Oil halted gains below $50 a barrel as investors weighed falling U.S. stockpiles against speculation the recent price rally will encourage producers to raise output. Futures declined as much as 0.8% after advancing 2.3% Wednesday to the highest close in more than three months. U.S. crude stockpiles last week fell below 500 million barrels for the first time since January, according to government data. The market is set to remain oversupplied in 2017 and prices will stall at $55 a barrel as shale drillers get back to work. Oil has gained about 11 percent since the Organization of Petroleum Exporting Countries agreed last week to cut production for the first time in eight years. OPEC, which pumped at a record in September, will decide on quotas at an official meeting of the group in Vienna on Nov. 30.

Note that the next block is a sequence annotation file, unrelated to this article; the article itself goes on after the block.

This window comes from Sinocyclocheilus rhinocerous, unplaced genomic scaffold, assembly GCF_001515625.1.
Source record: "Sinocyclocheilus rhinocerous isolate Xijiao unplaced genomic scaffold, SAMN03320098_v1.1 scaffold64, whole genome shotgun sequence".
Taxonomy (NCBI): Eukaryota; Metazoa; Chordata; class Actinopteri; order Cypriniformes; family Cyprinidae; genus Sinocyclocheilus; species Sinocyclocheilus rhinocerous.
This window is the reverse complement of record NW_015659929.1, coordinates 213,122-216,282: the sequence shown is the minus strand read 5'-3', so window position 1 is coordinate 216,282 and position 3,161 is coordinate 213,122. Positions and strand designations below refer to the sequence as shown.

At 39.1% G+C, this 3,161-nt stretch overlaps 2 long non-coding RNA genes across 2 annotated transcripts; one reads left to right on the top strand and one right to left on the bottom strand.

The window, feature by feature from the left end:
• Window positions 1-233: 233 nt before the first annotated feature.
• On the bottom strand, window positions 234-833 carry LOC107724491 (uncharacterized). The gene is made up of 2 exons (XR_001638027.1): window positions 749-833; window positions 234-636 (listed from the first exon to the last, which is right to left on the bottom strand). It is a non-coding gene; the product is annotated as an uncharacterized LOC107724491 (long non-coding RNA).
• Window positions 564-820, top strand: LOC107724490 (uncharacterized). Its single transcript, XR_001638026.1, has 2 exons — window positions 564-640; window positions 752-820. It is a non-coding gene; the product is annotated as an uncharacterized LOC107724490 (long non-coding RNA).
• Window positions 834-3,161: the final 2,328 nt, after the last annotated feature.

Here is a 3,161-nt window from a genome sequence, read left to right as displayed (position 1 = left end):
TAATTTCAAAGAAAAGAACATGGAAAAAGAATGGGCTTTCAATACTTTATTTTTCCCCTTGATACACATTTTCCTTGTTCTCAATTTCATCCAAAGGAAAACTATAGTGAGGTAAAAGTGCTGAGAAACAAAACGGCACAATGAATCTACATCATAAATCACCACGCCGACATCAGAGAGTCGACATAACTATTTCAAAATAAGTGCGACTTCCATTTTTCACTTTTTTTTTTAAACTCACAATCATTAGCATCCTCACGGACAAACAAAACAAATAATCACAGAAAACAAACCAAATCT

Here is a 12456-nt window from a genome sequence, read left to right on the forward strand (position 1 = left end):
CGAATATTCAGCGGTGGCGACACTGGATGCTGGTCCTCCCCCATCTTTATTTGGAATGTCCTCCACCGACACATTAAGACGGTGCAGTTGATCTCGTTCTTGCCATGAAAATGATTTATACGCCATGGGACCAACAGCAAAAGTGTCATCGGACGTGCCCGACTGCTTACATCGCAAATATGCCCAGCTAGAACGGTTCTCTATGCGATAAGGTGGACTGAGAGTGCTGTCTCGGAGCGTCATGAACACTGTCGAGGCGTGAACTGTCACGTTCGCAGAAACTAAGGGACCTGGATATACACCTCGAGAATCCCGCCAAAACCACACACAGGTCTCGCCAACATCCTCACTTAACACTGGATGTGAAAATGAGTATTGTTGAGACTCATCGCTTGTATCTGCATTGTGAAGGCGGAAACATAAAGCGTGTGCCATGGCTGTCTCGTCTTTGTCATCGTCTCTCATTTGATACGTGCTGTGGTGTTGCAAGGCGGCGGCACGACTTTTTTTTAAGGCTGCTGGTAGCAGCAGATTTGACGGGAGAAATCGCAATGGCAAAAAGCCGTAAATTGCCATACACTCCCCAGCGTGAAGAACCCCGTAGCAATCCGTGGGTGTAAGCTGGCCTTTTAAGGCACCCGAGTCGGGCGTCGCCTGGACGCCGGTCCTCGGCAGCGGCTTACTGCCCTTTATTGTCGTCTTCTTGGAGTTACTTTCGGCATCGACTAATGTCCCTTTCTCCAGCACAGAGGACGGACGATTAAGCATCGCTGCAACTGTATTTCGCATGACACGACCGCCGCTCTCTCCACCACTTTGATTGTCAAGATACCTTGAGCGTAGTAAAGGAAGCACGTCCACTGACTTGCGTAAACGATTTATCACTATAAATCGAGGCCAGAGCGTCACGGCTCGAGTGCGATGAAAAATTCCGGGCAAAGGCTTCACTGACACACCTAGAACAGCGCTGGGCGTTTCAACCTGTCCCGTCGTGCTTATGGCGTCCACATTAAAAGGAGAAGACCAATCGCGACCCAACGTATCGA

There is a bit of a cap for oil at about $50 because above that level, once we head up toward $55 a barrel, there’s concerns that U.S. shale producers will jump back into action. The positive momentum has brought oil prices back to the top of the trading range.
Global oil markets are set to remain very oversupplied amid the return of disrupted output in Nigeria and Libya, resilient U.S. shale production and the start of major projects commissioned over the past 10 years, Goldman’s Currie said in a Bloomberg television interview.
OPEC members will meet next week for talks on implementing an output cut deal, with Russia joining to discuss how producers from outside the group can participate in the plan, according to Venezuela’s oil minister.